And yet this has infiltrated into the Church of South India and the Church of North India. I don't know that it's a problem over in north-east, but it's certainly a problem in the main ecumenical churches in India. Are any questions or comments about the idea of Jesus as the perfect embodiment of dharma?
If you're a church historian … you're a church history major … how many … do we have other church history majors here? If you're a church history major, an area that you might like to explore some time – it's really interesting – is the correspondence that took place between Joshua Marshman, one of the Serampore trio, and Rammohun Roy. Because Rammohun Roy wrote this book called The Precepts of Jesus, where he goes through the entire New Testament – takes out all the miracles. It's like the Thomas Jefferson New Testament – same type of thing. Takes out all the miracles of Jesus and just preserves His teaching. Calls it The Precepts of Jesus. And he begins to publish this – widely publish – it was published in ... O when was it? Maybe like 1825, I think it was, first published. O everyone in Bengal especially read it.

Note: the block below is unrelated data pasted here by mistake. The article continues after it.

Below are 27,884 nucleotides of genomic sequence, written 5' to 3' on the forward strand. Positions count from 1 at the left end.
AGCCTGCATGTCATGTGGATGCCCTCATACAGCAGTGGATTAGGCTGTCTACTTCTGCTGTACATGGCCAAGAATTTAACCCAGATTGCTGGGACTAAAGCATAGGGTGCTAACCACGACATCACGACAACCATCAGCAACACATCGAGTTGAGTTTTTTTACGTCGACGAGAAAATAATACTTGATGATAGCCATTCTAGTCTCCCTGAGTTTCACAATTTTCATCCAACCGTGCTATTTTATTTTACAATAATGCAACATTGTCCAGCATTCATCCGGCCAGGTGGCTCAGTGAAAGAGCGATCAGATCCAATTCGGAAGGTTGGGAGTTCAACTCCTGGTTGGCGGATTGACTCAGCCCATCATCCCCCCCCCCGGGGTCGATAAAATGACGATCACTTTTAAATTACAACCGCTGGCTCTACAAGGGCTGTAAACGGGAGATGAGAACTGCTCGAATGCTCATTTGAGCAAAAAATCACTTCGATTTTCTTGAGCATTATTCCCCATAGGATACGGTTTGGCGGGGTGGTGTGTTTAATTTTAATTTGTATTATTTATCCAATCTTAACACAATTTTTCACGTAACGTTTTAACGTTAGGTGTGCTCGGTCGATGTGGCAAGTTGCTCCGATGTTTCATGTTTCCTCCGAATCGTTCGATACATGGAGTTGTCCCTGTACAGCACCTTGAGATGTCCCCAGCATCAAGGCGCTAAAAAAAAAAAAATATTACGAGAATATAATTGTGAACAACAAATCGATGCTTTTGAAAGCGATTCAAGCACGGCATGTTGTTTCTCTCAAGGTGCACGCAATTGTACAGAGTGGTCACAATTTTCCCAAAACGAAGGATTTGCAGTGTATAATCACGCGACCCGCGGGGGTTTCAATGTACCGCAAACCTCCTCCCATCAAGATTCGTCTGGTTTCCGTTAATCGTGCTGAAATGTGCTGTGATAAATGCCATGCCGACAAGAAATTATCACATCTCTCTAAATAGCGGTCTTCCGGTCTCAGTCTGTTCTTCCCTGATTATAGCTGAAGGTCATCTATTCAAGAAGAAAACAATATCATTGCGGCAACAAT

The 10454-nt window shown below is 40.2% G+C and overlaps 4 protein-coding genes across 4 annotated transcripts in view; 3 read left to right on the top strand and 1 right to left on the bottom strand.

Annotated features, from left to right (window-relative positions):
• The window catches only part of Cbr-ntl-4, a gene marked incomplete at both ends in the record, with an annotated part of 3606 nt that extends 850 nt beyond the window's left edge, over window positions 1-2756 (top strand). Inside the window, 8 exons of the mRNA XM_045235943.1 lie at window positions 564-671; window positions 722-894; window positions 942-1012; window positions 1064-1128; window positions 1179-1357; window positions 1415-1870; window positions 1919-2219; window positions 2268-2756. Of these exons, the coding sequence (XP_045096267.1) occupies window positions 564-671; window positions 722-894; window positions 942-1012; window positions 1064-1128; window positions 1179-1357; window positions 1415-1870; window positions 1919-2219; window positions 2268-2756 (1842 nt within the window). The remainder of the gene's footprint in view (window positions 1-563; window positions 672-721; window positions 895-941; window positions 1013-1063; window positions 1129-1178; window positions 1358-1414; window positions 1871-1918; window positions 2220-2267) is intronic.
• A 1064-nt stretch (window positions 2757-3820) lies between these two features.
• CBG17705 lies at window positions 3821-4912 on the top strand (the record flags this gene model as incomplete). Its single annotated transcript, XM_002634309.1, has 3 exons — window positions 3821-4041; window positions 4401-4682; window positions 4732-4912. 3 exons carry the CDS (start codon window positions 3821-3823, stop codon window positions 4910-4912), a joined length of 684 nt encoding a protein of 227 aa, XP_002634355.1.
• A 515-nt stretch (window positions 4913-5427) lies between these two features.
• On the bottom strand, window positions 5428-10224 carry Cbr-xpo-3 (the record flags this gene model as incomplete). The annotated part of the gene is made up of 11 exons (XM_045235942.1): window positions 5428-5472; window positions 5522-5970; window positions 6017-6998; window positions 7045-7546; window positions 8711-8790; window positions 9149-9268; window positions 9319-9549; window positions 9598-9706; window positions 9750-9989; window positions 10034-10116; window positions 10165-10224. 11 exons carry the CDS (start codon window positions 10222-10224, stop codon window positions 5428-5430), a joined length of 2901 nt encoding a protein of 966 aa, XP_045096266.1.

So Joshua Marshman wrote a article in the paper saying this is not the gospel. He writes back and says: "Wait a minute. Everything that's there is right out of your New Testament. How can you say it's not true?" And he wrote back and said: "Wait a minute. You can't take even the teachings of Christ out of the kerygma context of the risen Lord, the miracles of Christ, and call that true to the gospel. Because the gospel is a genre in itself to proclaim the resurrection. You can't just pick and choose like this." And so this is ... this goes back and forth. A lot of embittered ... actually, very embittered correspondence between the two. But this is actually a Indian promoting Jesus in India.